Tankred Dorst’s plays are distinguished above all by their craftsmanship and theatrical sensibility, which arise no doubt from Dorst’s early preoccupation with puppet theater and his conviction that the stage is an instrument through which a dramatist can filter his creative ideas. With his first performed play, Gesellschaft im Herbst, Dorst exhibited his talent for presenting not only the characters of his play but also the setting and situations in which they find themselves as a theatrical artifice. Only rarely does he allow “the truth of life” or “the tragic sense of disillusionment” to be sensed from behind the scrim that he intentionally places between his play and the audience. Although this first play may remind one of Jean Giraudoux’s La Folle de Chaillot (pr., pb. 1945; The Madwoman of Chaillot, 1947) in its effete, aristocratically seedy milieu as well as its burlesquing of the material greed of the aggressive commercial class, Dorst’s play fundamentally differs from the older model. His play seems to be concerned less with the conflict between old values and twentieth century avariciousness and barbarism than it is with the prevalent human tendency to prefer illusion to reality, the ease with which people are ready to believe in the most preposterous suggestions—in this case, that an enormous treasure lies buried in the foundations of a castle. Thus, from the very beginning, Dorst was less interested in psychological realism than in playing out universal themes by way of theatrical magic.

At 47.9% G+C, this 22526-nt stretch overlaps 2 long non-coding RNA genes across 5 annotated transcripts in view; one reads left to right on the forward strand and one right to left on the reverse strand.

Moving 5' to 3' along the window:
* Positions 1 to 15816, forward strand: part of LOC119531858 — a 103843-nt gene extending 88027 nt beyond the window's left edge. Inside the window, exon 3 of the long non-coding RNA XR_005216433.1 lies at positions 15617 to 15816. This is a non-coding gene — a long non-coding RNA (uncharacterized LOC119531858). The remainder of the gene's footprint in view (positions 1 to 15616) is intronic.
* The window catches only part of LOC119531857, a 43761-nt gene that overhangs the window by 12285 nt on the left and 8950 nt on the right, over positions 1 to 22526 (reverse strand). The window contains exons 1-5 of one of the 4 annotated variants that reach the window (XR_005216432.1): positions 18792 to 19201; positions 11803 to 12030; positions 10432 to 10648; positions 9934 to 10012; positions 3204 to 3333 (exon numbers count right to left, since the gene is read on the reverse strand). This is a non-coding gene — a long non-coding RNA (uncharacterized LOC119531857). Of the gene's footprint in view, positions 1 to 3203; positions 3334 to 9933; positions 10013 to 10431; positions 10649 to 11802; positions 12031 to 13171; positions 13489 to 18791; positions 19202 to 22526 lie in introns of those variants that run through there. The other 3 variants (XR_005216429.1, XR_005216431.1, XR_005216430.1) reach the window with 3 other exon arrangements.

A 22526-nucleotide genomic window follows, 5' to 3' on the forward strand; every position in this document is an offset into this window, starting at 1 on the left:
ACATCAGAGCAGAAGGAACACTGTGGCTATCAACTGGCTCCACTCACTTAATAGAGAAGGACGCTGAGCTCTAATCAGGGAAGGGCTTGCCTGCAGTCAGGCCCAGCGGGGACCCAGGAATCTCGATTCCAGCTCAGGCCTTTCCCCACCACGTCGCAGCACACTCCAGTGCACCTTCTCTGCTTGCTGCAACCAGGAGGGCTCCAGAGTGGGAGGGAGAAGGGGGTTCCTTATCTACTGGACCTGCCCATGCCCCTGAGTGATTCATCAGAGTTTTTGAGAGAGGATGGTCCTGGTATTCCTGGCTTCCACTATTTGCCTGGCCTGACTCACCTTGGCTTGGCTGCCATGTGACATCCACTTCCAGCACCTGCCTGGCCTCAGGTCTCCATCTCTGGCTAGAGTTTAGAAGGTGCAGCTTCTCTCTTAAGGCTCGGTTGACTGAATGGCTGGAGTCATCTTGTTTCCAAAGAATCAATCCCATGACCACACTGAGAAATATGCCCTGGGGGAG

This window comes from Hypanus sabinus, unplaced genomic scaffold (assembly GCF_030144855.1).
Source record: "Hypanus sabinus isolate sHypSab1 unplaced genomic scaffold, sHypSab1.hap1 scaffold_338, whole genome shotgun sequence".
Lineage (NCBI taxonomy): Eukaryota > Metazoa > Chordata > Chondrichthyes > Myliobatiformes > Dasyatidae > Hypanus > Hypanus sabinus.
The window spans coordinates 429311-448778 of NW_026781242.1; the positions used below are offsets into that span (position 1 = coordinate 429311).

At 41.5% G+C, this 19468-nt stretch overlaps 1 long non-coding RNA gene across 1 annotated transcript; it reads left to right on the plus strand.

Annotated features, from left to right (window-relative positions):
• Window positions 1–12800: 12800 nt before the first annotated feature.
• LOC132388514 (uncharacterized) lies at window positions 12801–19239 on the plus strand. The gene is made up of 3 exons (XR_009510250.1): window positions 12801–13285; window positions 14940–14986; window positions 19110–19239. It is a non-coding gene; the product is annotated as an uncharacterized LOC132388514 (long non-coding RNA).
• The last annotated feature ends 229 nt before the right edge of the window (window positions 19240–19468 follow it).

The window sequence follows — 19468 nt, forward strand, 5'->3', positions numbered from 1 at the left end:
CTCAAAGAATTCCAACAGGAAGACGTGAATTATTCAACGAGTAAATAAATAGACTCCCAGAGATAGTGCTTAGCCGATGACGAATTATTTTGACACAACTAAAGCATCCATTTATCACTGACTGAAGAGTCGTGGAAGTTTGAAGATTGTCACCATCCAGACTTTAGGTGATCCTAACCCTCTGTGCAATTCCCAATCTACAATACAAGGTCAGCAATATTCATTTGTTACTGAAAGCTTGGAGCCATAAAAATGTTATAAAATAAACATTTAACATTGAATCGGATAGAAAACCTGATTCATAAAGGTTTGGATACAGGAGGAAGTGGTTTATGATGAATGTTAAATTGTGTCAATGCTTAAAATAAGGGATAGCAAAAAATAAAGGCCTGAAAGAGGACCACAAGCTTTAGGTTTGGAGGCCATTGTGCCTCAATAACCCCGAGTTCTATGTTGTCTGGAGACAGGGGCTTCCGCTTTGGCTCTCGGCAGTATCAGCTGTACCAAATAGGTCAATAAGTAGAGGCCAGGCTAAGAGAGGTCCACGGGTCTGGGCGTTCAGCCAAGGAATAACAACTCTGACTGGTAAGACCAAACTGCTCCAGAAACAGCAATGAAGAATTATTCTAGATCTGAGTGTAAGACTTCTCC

Dorst’s next performed dramas reiterate some of his basic ideas, which are expertly developed in three one-act plays that immediately followed. In Freedom for Clemens, he subtly manipulates the conceit that human beings can readily be convinced by others to accept the conditions of slavery as being those of freedom; in The Curve, the common assumption of social order and purpose in the world is quickly turned upside down to reveal a vision of frightening absurdity; and in Great Tirade at the Town-Wall, the authorities toy with ordinary citizens until they are reduced to ranters lamenting their fate with no one to hear them.
Dorst’s dramas, however, should not be reduced to a few overriding ideas, for this would deny his virtuosity, the skill with which he constructs his plays. The Countess de Villars-Brancas in Gesellschaft im Herbst appears at first to be easy prey for unscrupulous treasure diggers and other social vultures and hangers-on. Soon, however, she is revealed as a metaphor for an “autumn society” that has outlived its usefulness and is ready to decamp, but not before the rest of society’s dregs and their frenzied “dance around the Golden Calf” are exposed. In Freedom for Clemens, Dorst underscores the Everyman features of Clemens, who is imprisoned for an undisclosed transgression, by giving him and other actors in the play puppetlike movements. They are supposed, however, to possess the agility of jugglers and acrobats.